The Heavy Burden Of Being Prime Minister - Hope 103.2

The Heavy Burden Of Being Prime Minister

This week's great upheaval in Canberra is a reminder of the unforgiving nature of politics, highlighted in both Tony Abbott and Malcolm Turnbull's speeches.

By Clare BruceThursday 17 Sep 2015NewsReading Time: 4 minutes

This week’s great upheaval in Canberra and sudden change of Prime Minister has been a stark reminder of the unforgiving nature of politics.

Regardless of one’s political persuasion, it’s hard not to feel for both the departing Prime Minister Tony Abbott, wounded by his sudden ousting, and his successor Malcolm Turnbull, who now has a great load to bear as the nation’s new leader.

“We’re Not Perfect”: Tony Abbott

Tony Abbott

Brisbane, 2008: Tony Abbott speaking at the 2010 Coalition Campaign Launch. Photo: Jonathan Wood / istock.

In his exit speech, Mr Abbott referred to the weight of leadership, the pressure politics places on families, and the impossible task of trying to be perfect.

“We have been a Government of men and women, not a government of gods walking upon the earth,” he said. “Few of us, after all, entirely measure up to expectations.”

He also reference the recently evolved media culture of “sour, bitter, character assassination”, which “has produced a revolving door prime ministership” and “rewards treachery”.

In a display of what many would call grace and humility, he vowed not to undermine from the backbench, and accepted defeat.

“Yes, this is a tough day, but when you join the game you accept the rules,” he said.

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In a nod to his Christian beliefs he referenced the first sermon preached in Australian history.

“The Reverend Richard Johnson took as his text, “What shall I render unto the Lord for all his blessings to me?”,” he said. “At this, my final statement as Prime Minister, I say: I have rendered all and I am proud of my service. My love for this country is as strong as ever and may God bless this great Commonwealth.”

“Politics Can Be Brutal”: Mike Baird

Mike Baird and Malcolm Turnbull

NSW Premier Mike Baird and Prime Minister Malcolm Turnbull. Photo: Mike Baird/Facebook

NSW Premier Mike Baird posted condolences on his Facebook page with the admission that “politics can be brutal”.

“I’ve known Tony Abbott for close to 15 years and I am proud to call him a mate,” he said. “He will be hurting.”

He described Abbott as a man with humility and heart who didn’t thirst for power but had “spent decades volunteering at the local surf club or working a shift with the Rural Fire Service… not for political gain, but for the simple reason that he loves his community.”

He also said he “looked forward to working closely with Malcolm [Turnbull]”.

”He will lead with distinction and I anticipate great things for Australia.”

“The Burden Of Leadership Is Heavy”: Malcolm Turnbull


The new prime minister Malcolm Turnbull began his first speech by paying tribute to Tony Abbott, admitting that “the burden of leadership is a very heavy one”.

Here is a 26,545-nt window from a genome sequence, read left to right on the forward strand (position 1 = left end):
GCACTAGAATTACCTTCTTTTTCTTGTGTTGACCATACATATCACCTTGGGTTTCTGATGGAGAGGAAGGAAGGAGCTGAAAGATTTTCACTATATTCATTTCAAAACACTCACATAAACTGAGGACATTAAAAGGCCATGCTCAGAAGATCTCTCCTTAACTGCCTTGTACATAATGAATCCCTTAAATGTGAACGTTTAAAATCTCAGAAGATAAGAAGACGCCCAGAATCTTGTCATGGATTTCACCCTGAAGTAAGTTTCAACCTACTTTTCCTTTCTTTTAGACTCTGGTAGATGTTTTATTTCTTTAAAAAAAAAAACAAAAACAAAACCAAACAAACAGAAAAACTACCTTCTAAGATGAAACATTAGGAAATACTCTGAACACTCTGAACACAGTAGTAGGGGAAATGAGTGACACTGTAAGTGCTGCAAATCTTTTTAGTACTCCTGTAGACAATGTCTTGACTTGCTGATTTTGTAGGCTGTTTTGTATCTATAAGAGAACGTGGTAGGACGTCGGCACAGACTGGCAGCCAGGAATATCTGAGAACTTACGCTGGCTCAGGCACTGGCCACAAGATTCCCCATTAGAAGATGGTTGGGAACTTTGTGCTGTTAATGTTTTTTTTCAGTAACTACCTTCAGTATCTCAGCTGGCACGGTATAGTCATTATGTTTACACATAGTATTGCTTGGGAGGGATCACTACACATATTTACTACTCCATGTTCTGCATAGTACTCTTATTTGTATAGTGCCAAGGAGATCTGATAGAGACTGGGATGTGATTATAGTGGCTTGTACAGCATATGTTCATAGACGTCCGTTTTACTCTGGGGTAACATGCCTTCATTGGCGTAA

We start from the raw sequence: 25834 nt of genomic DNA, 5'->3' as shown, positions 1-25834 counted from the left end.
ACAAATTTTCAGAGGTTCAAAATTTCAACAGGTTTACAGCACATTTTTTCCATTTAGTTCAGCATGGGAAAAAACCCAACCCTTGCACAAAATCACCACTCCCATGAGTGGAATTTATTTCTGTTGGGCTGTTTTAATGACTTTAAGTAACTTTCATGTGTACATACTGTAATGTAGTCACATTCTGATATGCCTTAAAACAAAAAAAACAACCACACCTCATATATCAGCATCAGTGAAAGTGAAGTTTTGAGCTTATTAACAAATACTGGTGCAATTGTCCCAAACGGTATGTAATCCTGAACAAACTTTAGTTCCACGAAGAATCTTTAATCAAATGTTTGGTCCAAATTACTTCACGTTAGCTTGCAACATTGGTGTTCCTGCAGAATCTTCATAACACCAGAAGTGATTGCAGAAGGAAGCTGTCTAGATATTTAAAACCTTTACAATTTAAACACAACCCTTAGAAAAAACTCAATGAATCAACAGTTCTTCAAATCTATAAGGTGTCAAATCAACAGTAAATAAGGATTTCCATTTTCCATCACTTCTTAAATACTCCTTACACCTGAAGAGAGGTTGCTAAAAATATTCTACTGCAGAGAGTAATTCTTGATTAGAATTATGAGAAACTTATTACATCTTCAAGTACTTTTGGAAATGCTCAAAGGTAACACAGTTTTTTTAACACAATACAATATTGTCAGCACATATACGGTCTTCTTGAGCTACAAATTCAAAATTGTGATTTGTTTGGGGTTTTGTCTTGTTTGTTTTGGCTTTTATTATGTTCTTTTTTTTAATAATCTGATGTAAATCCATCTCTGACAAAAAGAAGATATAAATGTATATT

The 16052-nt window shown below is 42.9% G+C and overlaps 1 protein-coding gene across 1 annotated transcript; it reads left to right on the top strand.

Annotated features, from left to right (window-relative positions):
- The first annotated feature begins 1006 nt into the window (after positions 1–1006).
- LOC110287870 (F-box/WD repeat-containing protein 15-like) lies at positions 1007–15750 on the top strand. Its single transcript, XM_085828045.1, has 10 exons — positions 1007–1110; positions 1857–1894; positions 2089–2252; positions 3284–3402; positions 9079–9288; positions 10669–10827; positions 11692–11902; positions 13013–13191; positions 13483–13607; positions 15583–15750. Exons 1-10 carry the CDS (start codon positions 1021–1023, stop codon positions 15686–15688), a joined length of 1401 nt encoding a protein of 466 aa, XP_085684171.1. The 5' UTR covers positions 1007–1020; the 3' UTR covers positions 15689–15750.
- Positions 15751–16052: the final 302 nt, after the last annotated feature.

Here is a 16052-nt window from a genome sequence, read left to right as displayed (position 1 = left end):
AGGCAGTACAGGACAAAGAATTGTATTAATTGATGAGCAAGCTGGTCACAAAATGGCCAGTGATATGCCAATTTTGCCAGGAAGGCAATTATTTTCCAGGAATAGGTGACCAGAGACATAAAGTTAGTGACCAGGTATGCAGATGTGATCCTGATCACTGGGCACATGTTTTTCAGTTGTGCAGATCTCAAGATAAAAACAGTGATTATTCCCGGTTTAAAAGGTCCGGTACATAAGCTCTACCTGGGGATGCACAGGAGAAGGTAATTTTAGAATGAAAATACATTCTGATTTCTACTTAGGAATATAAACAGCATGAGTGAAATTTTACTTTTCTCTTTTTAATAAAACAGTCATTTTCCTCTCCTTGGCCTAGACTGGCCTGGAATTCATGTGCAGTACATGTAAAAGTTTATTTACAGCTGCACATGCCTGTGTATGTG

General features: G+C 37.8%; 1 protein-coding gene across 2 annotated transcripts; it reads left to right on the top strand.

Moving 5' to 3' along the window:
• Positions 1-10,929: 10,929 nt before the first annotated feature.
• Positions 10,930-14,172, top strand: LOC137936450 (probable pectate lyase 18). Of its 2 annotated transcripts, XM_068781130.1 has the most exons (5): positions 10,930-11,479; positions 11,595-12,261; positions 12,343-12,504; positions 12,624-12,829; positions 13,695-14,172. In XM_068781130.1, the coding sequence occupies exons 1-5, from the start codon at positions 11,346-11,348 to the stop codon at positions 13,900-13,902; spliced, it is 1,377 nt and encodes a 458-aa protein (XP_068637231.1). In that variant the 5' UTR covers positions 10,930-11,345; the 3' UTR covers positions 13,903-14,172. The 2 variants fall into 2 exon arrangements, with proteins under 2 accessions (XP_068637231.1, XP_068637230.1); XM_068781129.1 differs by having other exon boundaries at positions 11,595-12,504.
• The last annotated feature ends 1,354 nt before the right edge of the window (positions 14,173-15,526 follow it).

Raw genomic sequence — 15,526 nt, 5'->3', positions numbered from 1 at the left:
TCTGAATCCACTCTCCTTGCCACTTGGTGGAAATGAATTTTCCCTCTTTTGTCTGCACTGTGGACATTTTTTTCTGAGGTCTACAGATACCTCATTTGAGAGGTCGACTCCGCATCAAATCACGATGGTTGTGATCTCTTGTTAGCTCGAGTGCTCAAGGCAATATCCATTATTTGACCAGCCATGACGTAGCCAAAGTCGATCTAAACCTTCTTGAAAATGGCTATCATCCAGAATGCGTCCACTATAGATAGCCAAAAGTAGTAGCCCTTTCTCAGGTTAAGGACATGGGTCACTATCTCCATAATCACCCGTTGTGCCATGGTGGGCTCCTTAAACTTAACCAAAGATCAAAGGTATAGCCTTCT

He described the Abbott government’s acehievements as “formidable” and said the experience of the leadership spill had been “a sobering experience”.

“I’m very humbled by the great honour and responsibility that has been given to me today,” he said.

In an episode of ABC TV’s Kitchen Cabinet from 2013, Malcolm Turnbull talked to political journalist Annabel Crabb about his own painful experience of being ousted from Liberal leadership, back in 2009.

He described politics as a “very, very rough business” and said the experience of losing the party leadership at that time to Tony Abbott was “an enormous blow”.

“It was a very tough year,” he said. “Even if it’s anticipated or something that you can see coming, maintaining an equitable state of mind is not easy.”

Mr Turnbull considered leaving politics at the time and only returned at the pleading of his supporters.

His description of the time as a “very bleak period” is an indicator of how Tony Abbott may be feeling right now.

Balancing A Thick Skin With A Soft Heart

In the same 2013 interview, Mr Turnbull talked about the complex balance of character retraits required in the political game.

“If you are completely and utterly lacking in any sense of self awareness and you’re absolutely oblivious to what anybody else thinks, you’re perfectly suited to be a political leader,” he said.

“If, on the other hand, you are dripping with empathy and you take seriously what other people say, then you run the risk of being very badly hurt.

“How can you be an effective political leader, and be a human being? That’s the challenge. You are getting… extraordinary criticism every day.” ~ Malcolm Turnbull

“So how can you be an effective political leader, and be a human being? That’s the challenge. You are getting… extraordinary criticism every day.

“So you have to somehow or other manage to combine a durability, a sense of resilience, a sense of self-confidence, but at the same time not become so utterly unhinged, that you pay no attention to what anybody else thinks and you become living in a little fantasy world of your own.”

Barrack Obama’s “Thanks, Mate” Phonecall To Tony Abbott

According to The Australian and Sky News, Mr Abbott received a phone call yesterday from US President Barack Obama, who thanked him for his leadership as the former Prime Minister, and described him as a “good mate on so many issues”.

Reports say that Obama also thanked Mr Abbott for his “global leadership” in the fight against Islamic State in the Middle East.